For many years, Wiener did not talk much about his past in Germany. Instead, he embraced a new life as a British schoolboy, and later travelled the world as a scientist. But when he met his second wife, the teacher and writer Margaret Dunlop, she began noting down some of his stories. Eventually she encouraged him to share so many details it has become a book: Goodbye Berlin: the biography of Gerald Wiener.

“I was moved by some of the stories, like his mother putting him on a train in Berlin,” Dunlop tells me when I call the couple at their home in Inverness. “I thought - what a terrible thing.”

“I rejected Germany totally for a long, long time,” Wiener, now 91, says. His mother, with whom he was reunited after she also managed to escape to Britain, threw herself into a wartime career as a nurse. “I had one friend from my school days in Berlin, and he was more like a sort of brother to me, but they also left Germany way behind.”

It was during this period of his life that Wiener first picked up a New Statesman. He spent the war years in Oxford, mentored by the Spooner cousins Rosemary and Ruth, related to William Spooner, who gave his name to the speech error.

Then, in the 1960s, his work took him to Germany, where he met fellow researchers. “They all detested the Hitler years,” he recalls. “I started feeling they are no different to me. I no longer felt bitter about Germany.” 

Still, the Nazis' atrocities had left Wiener almost completely without family. He lost his grandfather, aunt and uncle in the Holocaust. His paternal family fled to the United States. By the time Wiener found them again when taking up a fellowship to study in the US in 1956, his father, who survived the concentration camps, had died of a heart attack.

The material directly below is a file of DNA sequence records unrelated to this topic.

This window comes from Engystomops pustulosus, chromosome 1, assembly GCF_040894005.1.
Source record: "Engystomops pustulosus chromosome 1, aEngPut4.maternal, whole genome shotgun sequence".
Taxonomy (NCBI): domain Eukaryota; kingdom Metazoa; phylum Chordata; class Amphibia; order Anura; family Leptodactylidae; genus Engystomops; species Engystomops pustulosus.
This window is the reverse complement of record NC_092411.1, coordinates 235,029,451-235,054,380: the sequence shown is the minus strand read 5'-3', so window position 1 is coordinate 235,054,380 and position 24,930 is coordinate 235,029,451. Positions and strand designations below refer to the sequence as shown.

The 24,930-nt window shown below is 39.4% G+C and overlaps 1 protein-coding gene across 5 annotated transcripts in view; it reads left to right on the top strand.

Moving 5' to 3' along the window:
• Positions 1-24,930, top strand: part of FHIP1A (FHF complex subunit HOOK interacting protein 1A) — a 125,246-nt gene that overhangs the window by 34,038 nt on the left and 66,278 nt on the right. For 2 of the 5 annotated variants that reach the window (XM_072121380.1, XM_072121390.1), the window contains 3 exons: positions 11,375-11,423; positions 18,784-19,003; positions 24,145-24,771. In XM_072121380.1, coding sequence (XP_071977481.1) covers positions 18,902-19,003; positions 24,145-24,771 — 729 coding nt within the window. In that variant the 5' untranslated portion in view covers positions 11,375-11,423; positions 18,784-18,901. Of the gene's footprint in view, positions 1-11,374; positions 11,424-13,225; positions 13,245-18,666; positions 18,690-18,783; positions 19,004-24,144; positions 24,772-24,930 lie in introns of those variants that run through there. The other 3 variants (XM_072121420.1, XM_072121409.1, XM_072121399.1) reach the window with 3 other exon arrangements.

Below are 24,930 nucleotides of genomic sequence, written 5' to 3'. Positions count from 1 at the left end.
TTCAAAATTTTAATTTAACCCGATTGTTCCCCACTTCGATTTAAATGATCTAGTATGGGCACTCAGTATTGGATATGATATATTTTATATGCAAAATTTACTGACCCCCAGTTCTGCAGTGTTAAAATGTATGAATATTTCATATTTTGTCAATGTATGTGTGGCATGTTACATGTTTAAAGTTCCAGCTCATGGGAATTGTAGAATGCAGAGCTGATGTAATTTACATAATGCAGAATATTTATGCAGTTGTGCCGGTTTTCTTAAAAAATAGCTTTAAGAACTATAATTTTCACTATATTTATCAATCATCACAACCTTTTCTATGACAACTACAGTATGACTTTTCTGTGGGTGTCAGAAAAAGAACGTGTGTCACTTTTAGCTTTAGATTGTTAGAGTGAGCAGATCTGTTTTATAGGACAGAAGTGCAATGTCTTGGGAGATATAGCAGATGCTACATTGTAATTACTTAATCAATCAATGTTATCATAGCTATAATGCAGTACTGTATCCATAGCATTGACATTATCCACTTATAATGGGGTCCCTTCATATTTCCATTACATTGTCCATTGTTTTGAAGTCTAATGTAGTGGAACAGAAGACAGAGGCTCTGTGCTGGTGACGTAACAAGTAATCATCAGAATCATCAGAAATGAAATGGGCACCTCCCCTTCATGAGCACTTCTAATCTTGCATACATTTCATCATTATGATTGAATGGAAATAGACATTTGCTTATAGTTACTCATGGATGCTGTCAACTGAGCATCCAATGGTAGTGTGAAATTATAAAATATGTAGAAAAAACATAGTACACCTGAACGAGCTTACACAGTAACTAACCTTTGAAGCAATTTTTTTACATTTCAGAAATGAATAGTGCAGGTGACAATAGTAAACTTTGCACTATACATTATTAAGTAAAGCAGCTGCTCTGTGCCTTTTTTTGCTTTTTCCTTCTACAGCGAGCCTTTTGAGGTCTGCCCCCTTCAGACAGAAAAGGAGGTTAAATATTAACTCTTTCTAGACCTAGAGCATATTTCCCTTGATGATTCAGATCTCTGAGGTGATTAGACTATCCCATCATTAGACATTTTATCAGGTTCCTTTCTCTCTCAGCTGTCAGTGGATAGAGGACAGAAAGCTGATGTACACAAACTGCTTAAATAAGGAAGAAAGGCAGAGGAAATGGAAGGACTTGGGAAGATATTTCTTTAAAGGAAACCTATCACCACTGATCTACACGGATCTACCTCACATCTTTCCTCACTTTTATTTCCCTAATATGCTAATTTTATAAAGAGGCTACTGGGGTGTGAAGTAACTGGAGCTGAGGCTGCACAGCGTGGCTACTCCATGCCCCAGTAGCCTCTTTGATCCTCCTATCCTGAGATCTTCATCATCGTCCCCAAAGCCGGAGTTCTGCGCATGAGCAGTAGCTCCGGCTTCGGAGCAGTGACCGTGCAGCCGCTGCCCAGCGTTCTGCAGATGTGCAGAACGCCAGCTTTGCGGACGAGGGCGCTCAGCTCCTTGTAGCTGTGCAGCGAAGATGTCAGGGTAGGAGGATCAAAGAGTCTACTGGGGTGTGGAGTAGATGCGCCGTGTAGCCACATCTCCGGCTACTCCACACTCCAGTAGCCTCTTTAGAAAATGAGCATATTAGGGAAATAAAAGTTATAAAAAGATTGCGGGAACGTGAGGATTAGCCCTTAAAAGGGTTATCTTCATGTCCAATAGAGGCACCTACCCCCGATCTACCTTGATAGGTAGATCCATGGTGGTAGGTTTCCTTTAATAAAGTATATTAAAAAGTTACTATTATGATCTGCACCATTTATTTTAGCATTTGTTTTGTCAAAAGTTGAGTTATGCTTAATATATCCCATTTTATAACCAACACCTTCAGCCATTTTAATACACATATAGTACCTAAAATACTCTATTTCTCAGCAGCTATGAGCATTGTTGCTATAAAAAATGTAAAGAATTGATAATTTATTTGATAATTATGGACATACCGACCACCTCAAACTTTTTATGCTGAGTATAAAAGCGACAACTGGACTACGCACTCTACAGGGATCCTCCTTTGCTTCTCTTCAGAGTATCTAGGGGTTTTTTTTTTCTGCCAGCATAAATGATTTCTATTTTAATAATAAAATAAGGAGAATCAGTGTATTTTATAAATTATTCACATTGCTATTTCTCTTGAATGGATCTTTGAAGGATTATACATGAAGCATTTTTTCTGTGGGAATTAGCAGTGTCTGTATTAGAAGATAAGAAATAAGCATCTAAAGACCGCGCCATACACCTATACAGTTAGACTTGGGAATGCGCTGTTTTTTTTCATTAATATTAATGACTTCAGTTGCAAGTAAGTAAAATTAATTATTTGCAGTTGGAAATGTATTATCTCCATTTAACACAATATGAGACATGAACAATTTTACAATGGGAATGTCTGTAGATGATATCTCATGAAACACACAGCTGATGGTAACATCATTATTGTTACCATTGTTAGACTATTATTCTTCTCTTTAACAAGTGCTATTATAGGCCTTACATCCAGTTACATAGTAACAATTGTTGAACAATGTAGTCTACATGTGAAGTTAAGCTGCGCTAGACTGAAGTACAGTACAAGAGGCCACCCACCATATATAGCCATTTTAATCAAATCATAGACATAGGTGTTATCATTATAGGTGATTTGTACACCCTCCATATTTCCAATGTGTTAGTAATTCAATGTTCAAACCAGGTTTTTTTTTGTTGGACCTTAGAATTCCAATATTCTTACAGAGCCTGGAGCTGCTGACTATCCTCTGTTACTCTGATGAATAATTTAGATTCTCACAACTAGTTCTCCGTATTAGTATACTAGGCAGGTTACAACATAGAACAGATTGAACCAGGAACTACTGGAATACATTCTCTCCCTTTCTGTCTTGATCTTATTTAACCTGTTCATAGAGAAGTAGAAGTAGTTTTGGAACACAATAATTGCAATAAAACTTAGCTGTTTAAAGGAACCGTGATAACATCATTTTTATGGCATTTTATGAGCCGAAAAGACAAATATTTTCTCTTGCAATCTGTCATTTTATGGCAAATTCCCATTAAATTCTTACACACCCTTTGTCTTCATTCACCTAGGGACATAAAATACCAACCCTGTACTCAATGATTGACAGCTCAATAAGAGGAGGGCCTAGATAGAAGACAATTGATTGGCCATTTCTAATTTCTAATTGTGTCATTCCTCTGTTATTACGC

The next decades were spent patching his family together, and also reclaiming a connection to Germany. Wiener’s half brothers, who were born in Shanghai continue to visit. His American nephew, who works in the music industry, has a German girlfriend and lives in Berlin.

Wiener, too, went back to Berlin. In the early 1990s, the city invited former refugees to visit the city, all expenses paid. With some reservations, Wiener and Dunlop took up the offer. “It was quite exciting to go and see places that had been in my childhood,” he says. He also found the old people's home his grandfather had sought refuge in, before being taken by the Nazis.

Meanwhile, his career was taking him around the world, from India to North Korea. His belief in academic collaboration helped to build the momentum for the Roslin Institute, whose scientists eventually cloned the sheep known as Dolly. 

Wiener, who votes Liberal Democrat, wanted to remain in the EU, and he feels “very angry” that 48 per cent of voters have been ignored.

He adds: “I would be surprised if there was a single university or college who was in favour of Brexit.”

As for another of the great challenges of the present, the refugee crisis, Wiener feels a deep empathy for those living in wartorn regions. “Obviously I feel very, very sympathetic to refugees from more or less wherever,” he says. He sees the current German Chancellor, Angela Merkel, who acted decisively on this matter, as “a bit of a beacon”. At the same time, he believes that in order to fully integrate, refugees must make learning English a priority. “When I go down the street, and I hear people who still don’t speak English, that is the one thing that upsets me,” he says.

If Wiener, a successful scientist, is an example of how Britain can benefit by continuing to offer sanctuary to the world’s desperate, there is, however, a dark undertone to his integration. As a teenager, he knew there was no way back to the Berlin of his childhood. “There was no young generation,” he says of that time. “There was no future.”

Goodbye Berlin is published by Birlinn Books.

Julia Rampen is the digital news editor of the New Statesman (previously editor of The Staggers, The New Statesman's online rolling politics blog). She has also been deputy editor at Mirror Money Online and has worked as a financial journalist for several trade magazines.